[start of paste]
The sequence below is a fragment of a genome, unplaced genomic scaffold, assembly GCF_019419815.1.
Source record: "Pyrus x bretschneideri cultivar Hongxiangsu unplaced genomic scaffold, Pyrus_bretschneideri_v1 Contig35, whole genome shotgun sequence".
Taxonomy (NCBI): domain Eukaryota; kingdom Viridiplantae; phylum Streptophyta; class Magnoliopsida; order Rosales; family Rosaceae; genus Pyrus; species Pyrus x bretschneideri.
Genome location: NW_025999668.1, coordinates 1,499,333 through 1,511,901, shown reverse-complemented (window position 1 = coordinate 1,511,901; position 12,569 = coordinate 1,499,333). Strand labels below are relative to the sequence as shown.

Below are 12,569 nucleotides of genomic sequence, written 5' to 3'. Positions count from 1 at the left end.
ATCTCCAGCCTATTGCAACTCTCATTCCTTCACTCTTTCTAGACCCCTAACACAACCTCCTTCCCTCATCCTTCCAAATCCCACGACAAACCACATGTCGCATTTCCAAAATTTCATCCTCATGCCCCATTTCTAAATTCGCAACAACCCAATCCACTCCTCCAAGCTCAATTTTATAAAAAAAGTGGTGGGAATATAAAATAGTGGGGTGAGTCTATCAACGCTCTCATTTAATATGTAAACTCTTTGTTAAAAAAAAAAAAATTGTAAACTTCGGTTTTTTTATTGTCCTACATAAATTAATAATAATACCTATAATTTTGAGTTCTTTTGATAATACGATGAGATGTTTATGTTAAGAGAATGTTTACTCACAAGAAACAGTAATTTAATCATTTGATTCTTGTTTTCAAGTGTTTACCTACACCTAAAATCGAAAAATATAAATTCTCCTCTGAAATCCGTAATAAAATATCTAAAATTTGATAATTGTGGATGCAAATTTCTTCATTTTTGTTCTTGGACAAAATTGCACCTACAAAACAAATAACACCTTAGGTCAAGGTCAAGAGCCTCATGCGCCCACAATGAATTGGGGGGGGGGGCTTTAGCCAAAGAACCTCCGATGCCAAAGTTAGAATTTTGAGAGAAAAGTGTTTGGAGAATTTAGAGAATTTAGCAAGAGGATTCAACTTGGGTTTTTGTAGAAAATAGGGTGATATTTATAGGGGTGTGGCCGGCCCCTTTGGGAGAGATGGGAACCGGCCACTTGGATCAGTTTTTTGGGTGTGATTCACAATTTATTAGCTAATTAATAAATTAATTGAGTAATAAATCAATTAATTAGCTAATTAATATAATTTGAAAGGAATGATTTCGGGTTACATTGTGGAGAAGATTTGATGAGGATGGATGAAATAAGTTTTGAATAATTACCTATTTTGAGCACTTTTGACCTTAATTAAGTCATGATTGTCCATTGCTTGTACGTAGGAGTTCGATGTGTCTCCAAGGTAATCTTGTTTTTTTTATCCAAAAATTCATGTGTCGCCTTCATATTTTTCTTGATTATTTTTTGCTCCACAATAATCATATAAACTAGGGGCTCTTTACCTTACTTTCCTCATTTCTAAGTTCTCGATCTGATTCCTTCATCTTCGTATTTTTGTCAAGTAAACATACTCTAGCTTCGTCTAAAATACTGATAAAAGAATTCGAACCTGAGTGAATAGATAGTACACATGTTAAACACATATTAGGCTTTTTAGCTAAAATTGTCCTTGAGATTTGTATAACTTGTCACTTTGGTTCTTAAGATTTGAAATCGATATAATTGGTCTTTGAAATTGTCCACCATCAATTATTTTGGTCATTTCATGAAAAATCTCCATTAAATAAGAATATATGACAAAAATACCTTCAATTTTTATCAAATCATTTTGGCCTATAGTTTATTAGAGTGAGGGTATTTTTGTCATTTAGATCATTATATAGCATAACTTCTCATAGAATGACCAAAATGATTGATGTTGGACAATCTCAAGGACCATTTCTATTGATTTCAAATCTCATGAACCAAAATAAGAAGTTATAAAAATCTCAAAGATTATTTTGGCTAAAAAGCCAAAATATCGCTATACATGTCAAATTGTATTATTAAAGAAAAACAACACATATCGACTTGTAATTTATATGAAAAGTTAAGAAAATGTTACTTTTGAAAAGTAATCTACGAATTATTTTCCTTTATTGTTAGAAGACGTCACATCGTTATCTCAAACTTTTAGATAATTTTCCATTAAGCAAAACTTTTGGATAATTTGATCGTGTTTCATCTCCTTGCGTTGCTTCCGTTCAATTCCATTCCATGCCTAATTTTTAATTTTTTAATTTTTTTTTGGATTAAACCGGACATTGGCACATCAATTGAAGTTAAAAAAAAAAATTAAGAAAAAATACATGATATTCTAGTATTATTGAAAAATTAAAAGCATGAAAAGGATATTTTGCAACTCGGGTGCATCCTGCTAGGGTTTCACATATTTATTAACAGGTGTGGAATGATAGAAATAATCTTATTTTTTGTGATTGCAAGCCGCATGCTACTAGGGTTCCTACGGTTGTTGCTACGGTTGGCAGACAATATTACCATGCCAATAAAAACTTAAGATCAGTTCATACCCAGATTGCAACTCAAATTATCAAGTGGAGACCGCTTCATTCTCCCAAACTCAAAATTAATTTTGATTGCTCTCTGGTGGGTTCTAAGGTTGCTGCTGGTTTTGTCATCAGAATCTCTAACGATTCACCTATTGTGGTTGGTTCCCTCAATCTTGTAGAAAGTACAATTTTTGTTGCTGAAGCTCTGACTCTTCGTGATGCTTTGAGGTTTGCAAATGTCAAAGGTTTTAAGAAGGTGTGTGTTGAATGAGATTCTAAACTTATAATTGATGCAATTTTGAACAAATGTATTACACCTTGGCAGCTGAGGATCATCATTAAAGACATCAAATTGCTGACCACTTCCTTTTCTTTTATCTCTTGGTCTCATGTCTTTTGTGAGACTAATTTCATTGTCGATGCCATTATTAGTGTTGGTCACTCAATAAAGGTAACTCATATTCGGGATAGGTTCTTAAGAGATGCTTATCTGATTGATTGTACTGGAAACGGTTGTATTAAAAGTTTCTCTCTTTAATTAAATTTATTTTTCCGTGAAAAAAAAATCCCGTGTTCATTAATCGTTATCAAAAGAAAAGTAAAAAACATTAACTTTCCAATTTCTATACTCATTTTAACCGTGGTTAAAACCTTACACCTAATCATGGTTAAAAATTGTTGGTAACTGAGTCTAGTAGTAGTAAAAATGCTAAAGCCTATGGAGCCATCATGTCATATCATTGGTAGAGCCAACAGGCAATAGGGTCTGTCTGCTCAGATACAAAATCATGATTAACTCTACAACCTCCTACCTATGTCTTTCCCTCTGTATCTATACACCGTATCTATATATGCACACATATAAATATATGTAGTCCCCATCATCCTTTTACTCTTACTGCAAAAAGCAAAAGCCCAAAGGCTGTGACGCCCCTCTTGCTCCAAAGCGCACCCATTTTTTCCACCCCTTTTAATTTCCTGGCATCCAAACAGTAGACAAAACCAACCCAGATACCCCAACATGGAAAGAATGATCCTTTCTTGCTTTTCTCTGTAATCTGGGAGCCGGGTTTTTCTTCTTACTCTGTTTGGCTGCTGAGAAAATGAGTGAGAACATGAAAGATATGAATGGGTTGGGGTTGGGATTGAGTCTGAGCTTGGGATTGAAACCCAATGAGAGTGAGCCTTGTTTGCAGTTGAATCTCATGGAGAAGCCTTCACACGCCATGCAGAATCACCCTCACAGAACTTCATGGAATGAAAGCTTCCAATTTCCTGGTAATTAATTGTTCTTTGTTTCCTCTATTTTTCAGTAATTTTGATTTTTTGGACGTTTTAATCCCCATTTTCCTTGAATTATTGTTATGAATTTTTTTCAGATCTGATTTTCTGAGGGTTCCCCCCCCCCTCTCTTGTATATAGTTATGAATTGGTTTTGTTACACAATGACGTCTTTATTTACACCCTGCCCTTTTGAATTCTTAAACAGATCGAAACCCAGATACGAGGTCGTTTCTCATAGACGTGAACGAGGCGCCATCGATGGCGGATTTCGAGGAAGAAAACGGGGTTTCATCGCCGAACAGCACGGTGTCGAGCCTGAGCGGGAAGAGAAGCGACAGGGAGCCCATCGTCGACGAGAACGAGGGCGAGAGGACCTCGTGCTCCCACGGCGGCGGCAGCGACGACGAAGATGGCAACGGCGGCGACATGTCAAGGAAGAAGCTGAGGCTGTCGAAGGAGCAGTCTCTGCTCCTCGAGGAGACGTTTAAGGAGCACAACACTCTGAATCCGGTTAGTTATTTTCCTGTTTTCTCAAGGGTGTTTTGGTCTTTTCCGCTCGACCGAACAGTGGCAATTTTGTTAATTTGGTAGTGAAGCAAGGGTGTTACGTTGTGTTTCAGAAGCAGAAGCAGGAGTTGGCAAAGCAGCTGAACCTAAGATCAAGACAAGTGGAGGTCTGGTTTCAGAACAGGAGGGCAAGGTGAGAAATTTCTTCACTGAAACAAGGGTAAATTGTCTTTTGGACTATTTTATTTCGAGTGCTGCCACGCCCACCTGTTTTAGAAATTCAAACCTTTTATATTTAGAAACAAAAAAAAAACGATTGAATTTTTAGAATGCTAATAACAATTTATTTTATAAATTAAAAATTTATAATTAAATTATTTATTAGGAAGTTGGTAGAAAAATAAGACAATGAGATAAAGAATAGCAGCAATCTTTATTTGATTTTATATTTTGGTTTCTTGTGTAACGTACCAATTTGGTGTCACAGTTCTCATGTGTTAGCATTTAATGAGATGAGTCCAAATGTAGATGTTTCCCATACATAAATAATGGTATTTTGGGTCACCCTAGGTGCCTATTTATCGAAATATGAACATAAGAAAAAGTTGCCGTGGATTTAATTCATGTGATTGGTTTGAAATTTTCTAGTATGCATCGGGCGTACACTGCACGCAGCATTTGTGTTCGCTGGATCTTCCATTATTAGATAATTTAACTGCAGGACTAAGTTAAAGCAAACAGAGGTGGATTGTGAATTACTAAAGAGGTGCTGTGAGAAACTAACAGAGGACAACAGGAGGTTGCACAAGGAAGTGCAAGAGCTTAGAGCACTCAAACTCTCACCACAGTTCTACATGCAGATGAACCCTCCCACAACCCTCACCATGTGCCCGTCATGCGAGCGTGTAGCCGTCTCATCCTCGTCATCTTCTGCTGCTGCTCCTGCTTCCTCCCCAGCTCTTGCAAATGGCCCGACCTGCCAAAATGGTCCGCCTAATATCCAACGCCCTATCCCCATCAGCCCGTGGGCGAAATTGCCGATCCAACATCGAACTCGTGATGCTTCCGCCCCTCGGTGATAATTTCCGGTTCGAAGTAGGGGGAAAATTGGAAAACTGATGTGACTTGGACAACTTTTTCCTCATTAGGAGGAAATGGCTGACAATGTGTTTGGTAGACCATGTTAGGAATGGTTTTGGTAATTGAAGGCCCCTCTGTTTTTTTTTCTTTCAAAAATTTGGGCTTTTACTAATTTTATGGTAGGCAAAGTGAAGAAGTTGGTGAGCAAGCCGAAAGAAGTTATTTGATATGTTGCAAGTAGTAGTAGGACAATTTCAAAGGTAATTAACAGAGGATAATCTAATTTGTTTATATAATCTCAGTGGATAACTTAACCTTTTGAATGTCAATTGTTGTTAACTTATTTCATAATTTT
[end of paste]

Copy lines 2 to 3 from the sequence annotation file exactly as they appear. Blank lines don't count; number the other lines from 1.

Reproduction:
Source record: "Pyrus x bretschneideri cultivar Hongxiangsu unplaced genomic scaffold, Pyrus_bretschneideri_v1 Contig35, whole genome shotgun sequence".
Taxonomy (NCBI): domain Eukaryota; kingdom Viridiplantae; phylum Streptophyta; class Magnoliopsida; order Rosales; family Rosaceae; genus Pyrus; species Pyrus x bretschneideri.